The Monocle Minute

Today’s top stories, opinion and opportunities
Wednesday 10 January 2018

Aviation

Image: Shutterstock

Forging a flight path

Aegean Airlines is part of a squadron of small carriers achieving big things in a crowded aviation industry.

Ever-growing aviation behemoths Lufthansa, IAG and Ryanair may dominate European air travel but smaller airlines are quietly catching up. Riding on a strong year for tourism, Greece’s largest carrier, Aegean Airlines, reached a record 13.2 million passengers in 2017, 6 per cent up from the previous year. The company, founded in 1987, is part of the Star Alliance alongside Lufthansa, Air Canada, TAP and Turkish Airlines, among others. It is set to fly even higher this year, adding 11 new destinations – including Basel, Malaga, Palermo, Turin and Bologna – as well as three new Airbus A320neos to bolster its fleet of 60. With cutthroat competition in the European short-haul market and budget airlines taking the lion’s share, it’s great to see non-budget airlines that focus on service taking off.

Politics

Image: Getty Images

Old times’ sake

Malaysia’s 92-year-old ex-PM has corralled the opposition and is up for re-election, which raises the question: where are his party’s younger candidates?

It seems that some people in Malaysia really do believe that age is nothing but a number. The country’s former prime minister Mahathir Mohamad – who was in office for 22 years until 2003 – has this week been put forward as the candidate for opposition coalition Pakatan Harapan in elections later this year. It’s causing controversy for a number of reasons, not least his age: at 92, should Mahathir be allowed to run? Also ruffling feathers is the fact that Mahathir quit the ruling party UMNO last year in order to switch sides and cash in on his political fame, rallying a group of disjointed opposition parties into forming an alternative to scandal-plagued incumbent PM Najib Razak (who, at 64, is a spring chicken by comparison). That the fragmented opposition has finally banded together should have been a show of strength but putting Mahathir forward as a candidate only highlights the lack of hopeful, fresh faces among its ranks.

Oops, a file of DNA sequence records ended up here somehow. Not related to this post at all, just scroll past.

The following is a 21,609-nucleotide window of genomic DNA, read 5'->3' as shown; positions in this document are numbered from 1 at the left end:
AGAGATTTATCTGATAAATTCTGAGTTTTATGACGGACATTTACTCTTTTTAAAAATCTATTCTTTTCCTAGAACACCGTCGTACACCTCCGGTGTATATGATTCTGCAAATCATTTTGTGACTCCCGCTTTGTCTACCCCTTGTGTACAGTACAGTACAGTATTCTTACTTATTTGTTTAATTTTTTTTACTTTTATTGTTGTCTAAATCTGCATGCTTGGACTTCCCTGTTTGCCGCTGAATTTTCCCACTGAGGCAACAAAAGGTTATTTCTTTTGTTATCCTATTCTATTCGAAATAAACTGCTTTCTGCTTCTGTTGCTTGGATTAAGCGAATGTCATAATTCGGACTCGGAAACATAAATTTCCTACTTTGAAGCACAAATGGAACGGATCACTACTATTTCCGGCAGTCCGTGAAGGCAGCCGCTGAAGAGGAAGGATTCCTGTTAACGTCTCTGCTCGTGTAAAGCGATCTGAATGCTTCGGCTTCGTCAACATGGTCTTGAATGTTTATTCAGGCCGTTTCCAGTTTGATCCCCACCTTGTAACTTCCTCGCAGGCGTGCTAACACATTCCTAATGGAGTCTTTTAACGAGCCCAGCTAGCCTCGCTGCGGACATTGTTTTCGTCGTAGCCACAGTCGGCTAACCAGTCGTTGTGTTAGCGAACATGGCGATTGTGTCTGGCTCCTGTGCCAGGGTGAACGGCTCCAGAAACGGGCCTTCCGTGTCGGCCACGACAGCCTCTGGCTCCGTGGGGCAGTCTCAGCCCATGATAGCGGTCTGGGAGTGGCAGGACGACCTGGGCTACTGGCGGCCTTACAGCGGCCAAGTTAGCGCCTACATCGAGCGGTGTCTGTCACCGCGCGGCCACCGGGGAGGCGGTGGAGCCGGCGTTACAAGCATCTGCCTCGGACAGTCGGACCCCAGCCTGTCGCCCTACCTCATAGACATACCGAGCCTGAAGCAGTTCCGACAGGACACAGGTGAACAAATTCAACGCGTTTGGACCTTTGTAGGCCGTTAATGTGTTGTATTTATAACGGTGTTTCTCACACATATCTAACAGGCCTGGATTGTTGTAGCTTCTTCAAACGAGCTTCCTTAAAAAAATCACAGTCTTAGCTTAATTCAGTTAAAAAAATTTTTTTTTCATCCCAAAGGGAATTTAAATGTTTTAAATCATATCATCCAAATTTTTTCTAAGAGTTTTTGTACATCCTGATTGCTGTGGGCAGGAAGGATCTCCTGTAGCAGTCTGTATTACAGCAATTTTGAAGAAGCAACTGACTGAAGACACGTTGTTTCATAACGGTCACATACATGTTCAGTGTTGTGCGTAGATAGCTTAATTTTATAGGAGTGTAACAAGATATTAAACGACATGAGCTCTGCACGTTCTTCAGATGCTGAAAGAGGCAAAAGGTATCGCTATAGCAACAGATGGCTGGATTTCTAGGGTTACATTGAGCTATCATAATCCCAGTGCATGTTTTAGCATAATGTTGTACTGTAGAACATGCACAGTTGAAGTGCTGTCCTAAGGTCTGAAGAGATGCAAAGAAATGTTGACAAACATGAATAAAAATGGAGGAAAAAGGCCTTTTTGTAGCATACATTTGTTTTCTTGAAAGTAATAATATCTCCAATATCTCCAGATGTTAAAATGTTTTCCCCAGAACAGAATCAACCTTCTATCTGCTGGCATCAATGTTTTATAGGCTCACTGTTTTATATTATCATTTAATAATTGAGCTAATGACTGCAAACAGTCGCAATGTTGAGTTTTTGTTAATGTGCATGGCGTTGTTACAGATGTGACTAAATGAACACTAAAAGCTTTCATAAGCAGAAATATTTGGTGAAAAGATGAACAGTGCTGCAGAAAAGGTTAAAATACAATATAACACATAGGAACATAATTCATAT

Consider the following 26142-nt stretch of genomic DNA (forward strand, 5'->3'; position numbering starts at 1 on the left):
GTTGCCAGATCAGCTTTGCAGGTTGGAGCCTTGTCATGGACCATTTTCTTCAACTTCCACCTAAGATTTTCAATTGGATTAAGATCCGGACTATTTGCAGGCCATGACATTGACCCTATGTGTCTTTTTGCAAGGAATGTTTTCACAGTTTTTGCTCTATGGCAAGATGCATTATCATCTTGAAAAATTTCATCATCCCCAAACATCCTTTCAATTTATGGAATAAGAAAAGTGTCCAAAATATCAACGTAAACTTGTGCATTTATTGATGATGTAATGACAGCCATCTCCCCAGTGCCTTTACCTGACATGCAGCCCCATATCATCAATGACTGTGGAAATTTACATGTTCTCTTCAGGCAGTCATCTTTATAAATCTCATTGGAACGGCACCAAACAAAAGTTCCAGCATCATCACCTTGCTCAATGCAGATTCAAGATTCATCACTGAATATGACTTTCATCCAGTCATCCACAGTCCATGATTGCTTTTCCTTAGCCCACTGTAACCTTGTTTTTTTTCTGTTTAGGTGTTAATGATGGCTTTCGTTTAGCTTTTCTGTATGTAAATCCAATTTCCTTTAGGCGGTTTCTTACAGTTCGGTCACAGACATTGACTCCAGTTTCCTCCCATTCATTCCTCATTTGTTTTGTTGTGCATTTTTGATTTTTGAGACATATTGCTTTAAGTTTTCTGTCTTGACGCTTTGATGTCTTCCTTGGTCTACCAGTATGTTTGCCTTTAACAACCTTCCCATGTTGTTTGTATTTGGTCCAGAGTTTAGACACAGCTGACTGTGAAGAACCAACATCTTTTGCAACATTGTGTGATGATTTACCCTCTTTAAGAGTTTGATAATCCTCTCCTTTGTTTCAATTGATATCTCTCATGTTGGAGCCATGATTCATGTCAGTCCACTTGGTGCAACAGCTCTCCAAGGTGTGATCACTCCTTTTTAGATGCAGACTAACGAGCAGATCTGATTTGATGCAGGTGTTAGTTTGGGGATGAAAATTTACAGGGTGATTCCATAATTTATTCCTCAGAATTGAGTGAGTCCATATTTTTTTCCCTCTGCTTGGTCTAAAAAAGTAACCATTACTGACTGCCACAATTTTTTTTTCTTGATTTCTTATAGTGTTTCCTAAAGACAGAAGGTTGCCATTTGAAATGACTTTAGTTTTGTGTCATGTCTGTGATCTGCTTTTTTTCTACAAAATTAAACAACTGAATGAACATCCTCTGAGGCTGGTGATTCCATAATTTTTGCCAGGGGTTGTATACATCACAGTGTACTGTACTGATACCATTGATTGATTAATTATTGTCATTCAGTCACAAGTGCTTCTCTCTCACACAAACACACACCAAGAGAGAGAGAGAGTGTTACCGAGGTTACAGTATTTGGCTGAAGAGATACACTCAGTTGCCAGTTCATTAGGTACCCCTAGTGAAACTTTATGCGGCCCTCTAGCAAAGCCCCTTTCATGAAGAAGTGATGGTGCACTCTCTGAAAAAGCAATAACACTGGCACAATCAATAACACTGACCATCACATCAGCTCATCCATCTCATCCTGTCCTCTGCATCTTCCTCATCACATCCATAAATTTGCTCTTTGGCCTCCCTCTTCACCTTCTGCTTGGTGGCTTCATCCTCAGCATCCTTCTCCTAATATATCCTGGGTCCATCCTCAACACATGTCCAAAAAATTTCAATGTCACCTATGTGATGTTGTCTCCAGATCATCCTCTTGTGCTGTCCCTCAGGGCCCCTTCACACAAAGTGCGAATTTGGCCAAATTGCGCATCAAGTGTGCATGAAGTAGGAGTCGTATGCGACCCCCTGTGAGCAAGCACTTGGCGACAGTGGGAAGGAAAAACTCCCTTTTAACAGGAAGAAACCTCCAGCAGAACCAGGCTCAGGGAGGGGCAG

Fashion

Image: Pitti Immagine

Finnishing touch

Pitti Uomo puts Finland on a pedestal as the country’s native designers ply their trade in Florence.

Unlike its Nordic neighbours, Finland is not really known for its fashion houses (with the exception of Marimekko). This is somewhat surprising given that Helsinki’s Aalto University consistently ranks as one of the top fashion and design colleges in the world. But the latest edition of Pitti Uomo, underway this week in Florence, is looking to bolster the country’s sartorial reputation. Finland is the guest nation this season and the fair has selected eight of the brightest Finnish menswear designers to showcase their wares, from the conceptual style of Rolf Ekroth to classic shoe brand Saint Vacant and the minimalism of Nomen Nescio, which only makes black garments. We are most looking forward to seeing a collaboration between the historic tailoring house Turo and young Finnish designer Ikla Wright, who is based in London and creates elegantly draped clothes. It promises to deliver old-school tailoring with a cool Nordic twist.

Urbanism

Image: Lit Ma

Brain drain

Hong Kong, famously pushed for space, plans to use every last bit of it – even the sewers.

Hong Kong’s underground cultural scene is plumbing new depths. The city’s largest subterranean storm-water storage drain, located under the busy streets of Kowloon, has recently been converted into a gallery for an exhibition by local artist Kingsley Ng – and tickets have already sold out. Beyond art appreciation, the collaboration between the Arts Development Council and the Drainage Services Department aims to capitalise on underused space that sits empty during the dry winter months. Hong Kong is hilly and densely populated so land is regularly required to serve multiple purposes (another storm-drain sits beneath a sports field and a horse-racing track). Building beneath three major public parks is currently on the table and the government is exploring the feasibility of moving some public utilities into underground caverns. Evidently the soil is also no limit in this famously high-rise city.

From Monocle 24

Image: Flickr

Hong Kong, Wong Chuk Hang

Food Neighbourhoods

A walk through the Wong Chuk Hang district of Hong Kong, which has rapidly changed since a new subway line connected it to the rest of the city.

From Monocle Films

Making it in Jakarta

Indonesia’s bounteous resources make it the perfect place for entrepreneurs to set up camp. We meet four enterprising Jakarta residents, who tell us how they are taking advantage of the opportunities in this chaotic city.

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